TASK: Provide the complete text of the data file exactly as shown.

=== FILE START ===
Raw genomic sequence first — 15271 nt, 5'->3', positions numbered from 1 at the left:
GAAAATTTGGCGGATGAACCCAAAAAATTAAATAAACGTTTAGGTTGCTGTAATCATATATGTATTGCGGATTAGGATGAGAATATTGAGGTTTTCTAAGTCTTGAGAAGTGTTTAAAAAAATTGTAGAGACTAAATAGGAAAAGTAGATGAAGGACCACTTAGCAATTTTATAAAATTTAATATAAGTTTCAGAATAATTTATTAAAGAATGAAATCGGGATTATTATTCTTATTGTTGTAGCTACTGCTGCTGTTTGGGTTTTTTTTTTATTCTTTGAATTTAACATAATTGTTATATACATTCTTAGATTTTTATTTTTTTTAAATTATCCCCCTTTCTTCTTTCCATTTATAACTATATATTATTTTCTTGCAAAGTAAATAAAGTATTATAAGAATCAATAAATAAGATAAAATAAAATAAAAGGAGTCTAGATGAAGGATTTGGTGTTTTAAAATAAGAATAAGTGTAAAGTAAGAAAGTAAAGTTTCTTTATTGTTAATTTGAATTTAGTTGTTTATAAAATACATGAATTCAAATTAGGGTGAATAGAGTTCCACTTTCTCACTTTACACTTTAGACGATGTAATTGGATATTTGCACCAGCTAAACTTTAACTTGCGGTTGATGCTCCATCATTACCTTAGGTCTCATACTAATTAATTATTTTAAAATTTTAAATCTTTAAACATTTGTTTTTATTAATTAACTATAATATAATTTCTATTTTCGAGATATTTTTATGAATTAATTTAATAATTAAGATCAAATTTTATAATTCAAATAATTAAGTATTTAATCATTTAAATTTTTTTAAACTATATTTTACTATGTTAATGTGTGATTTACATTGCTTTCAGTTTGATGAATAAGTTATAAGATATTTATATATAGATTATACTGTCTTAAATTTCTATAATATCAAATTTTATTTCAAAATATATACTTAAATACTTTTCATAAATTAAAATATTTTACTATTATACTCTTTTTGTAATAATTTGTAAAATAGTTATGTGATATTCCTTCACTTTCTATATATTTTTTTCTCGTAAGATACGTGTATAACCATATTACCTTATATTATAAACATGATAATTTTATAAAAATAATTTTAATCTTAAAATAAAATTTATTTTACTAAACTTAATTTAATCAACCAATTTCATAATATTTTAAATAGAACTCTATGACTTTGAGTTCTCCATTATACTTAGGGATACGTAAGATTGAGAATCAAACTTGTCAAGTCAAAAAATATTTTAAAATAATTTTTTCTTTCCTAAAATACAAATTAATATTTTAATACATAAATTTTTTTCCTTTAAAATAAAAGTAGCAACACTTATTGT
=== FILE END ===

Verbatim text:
Raw genomic sequence first — 15271 nt, 5'->3', positions numbered from 1 at the left:
GAAAATTTGGCGGATGAACCCAAAAAATTAAATAAACGTTTAGGTTGCTGTAATCATATATGTATTGCGGATTAGGATGAGAATATTGAGGTTTTCTAAGTCTTGAGAAGTGTTTAAAAAAATTGTAGAGACTAAATAGGAAAAGTAGATGAAGGACCACTTAGCAATTTTATAAAATTTAATATAAGTTTCAGAATAATTTATTAAAGAATGAAATCGGGATTATTATTCTTATTGTTGTAGCTACTGCTGCTGTTTGGGTTTTTTTTTTATTCTTTGAATTTAACATAATTGTTATATACATTCTTAGATTTTTATTTTTTTTAAATTATCCCCCTTTCTTCTTTCCATTTATAACTATATATTATTTTCTTGCAAAGTAAATAAAGTATTATAAGAATCAATAAATAAGATAAAATAAAATAAAAGGAGTCTAGATGAAGGATTTGGTGTTTTAAAATAAGAATAAGTGTAAAGTAAGAAAGTAAAGTTTCTTTATTGTTAATTTGAATTTAGTTGTTTATAAAATACATGAATTCAAATTAGGGTGAATAGAGTTCCACTTTCTCACTTTACACTTTAGACGATGTAATTGGATATTTGCACCAGCTAAACTTTAACTTGCGGTTGATGCTCCATCATTACCTTAGGTCTCATACTAATTAATTATTTTAAAATTTTAAATCTTTAAACATTTGTTTTTATTAATTAACTATAATATAATTTCTATTTTCGAGATATTTTTATGAATTAATTTAATAATTAAGATCAAATTTTATAATTCAAATAATTAAGTATTTAATCATTTAAATTTTTTTAAACTATATTTTACTATGTTAATGTGTGATTTACATTGCTTTCAGTTTGATGAATAAGTTATAAGATATTTATATATAGATTATACTGTCTTAAATTTCTATAATATCAAATTTTATTTCAAAATATATACTTAAATACTTTTCATAAATTAAAATATTTTACTATTATACTCTTTTTGTAATAATTTGTAAAATAGTTATGTGATATTCCTTCACTTTCTATATATTTTTTTCTCGTAAGATACGTGTATAACCATATTACCTTATATTATAAACATGATAATTTTATAAAAATAATTTTAATCTTAAAATAAAATTTATTTTACTAAACTTAATTTAATCAACCAATTTCATAATATTTTAAATAGAACTCTATGACTTTGAGTTCTCCATTATACTTAGGGATACGTAAGATTGAGAATCAAACTTGTCAAGTCAAAAAATATTTTAAAATAATTTTTTCTTTCCTAAAATACAAATTAATATTTTAATACATAAATTTTTTTCCTTTAAAATAAAAGTAGCAACACTTATTGT